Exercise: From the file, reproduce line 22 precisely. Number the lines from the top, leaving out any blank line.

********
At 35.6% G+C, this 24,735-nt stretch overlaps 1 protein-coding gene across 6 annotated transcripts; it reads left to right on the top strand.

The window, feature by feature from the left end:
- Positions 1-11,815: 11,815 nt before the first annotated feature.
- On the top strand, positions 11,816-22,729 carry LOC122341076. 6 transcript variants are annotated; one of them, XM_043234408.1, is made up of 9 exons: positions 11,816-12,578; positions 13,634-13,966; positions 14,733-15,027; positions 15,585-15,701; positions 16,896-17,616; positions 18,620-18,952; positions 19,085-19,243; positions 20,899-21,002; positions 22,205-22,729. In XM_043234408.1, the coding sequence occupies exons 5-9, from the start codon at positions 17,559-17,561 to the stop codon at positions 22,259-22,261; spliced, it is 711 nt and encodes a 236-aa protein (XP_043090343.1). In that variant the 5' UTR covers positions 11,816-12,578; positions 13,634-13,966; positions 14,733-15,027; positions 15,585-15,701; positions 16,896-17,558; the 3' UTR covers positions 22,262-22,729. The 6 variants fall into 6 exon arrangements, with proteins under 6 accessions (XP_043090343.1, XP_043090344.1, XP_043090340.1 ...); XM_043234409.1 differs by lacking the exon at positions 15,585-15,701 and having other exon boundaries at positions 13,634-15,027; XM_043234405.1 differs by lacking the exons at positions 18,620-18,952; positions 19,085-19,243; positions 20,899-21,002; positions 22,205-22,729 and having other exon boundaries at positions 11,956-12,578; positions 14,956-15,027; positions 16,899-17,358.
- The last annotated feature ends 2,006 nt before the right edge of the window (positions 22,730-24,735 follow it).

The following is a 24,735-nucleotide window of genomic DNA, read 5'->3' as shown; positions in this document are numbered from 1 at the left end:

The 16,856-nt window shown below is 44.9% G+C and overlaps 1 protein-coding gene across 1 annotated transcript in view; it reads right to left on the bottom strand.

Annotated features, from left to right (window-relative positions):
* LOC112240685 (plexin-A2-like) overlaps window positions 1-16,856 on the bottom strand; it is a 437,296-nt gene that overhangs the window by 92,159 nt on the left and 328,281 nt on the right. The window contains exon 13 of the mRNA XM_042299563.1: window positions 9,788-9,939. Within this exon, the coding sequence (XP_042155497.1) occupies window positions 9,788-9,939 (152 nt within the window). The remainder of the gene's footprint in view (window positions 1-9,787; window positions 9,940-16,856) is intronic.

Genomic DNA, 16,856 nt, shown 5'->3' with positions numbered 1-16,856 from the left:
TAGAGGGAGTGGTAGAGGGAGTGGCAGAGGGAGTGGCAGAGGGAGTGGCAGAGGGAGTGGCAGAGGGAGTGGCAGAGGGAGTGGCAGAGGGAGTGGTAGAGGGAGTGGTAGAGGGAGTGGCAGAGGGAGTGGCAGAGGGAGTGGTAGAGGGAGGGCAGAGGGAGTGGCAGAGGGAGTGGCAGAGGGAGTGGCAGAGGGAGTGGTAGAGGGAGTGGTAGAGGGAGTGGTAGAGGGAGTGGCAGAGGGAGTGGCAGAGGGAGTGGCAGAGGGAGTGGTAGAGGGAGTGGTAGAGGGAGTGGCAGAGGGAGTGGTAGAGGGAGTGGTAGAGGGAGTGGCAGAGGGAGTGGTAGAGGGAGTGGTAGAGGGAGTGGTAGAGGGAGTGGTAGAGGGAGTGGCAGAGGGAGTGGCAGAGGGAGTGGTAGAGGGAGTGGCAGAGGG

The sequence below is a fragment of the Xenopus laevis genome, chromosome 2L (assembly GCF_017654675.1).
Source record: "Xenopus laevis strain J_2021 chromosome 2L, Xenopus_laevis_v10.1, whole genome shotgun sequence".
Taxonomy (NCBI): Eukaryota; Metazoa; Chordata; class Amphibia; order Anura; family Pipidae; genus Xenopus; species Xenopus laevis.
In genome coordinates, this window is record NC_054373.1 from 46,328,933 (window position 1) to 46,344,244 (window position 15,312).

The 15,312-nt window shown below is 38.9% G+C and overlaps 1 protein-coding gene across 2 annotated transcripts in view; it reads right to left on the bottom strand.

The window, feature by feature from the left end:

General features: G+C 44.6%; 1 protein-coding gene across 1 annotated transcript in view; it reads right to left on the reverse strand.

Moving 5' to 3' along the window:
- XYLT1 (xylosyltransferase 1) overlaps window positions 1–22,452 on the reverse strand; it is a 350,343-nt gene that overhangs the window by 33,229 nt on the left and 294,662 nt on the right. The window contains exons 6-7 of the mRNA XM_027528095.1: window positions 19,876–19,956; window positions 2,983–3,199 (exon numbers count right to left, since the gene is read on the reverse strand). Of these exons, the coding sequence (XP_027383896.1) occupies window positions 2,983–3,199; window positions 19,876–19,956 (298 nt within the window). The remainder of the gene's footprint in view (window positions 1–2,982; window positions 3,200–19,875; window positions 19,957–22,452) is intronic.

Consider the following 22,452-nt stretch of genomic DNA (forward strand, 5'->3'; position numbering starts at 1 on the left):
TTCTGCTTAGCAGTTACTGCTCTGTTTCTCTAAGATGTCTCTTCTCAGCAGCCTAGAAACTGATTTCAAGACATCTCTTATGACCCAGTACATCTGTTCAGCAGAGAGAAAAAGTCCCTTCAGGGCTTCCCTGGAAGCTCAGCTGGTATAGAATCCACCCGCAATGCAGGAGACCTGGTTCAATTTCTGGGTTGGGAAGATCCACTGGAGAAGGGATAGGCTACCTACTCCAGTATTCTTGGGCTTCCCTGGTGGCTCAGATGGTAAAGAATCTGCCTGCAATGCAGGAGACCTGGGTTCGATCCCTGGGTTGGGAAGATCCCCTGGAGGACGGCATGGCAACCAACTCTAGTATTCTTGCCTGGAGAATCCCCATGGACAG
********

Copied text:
TTCTGCTTAGCAGTTACTGCTCTGTTTCTCTAAGATGTCTCTTCTCAGCAGCCTAGAAACTGATTTCAAGACATCTCTTATGACCCAGTACATCTGTTCAGCAGAGAGAAAAAGTCCCTTCAGGGCTTCCCTGGAAGCTCAGCTGGTATAGAATCCACCCGCAATGCAGGAGACCTGGTTCAATTTCTGGGTTGGGAAGATCCACTGGAGAAGGGATAGGCTACCTACTCCAGTATTCTTGGGCTTCCCTGGTGGCTCAGATGGTAAAGAATCTGCCTGCAATGCAGGAGACCTGGGTTCGATCCCTGGGTTGGGAAGATCCCCTGGAGGACGGCATGGCAACCAACTCTAGTATTCTTGCCTGGAGAATCCCCATGGACAG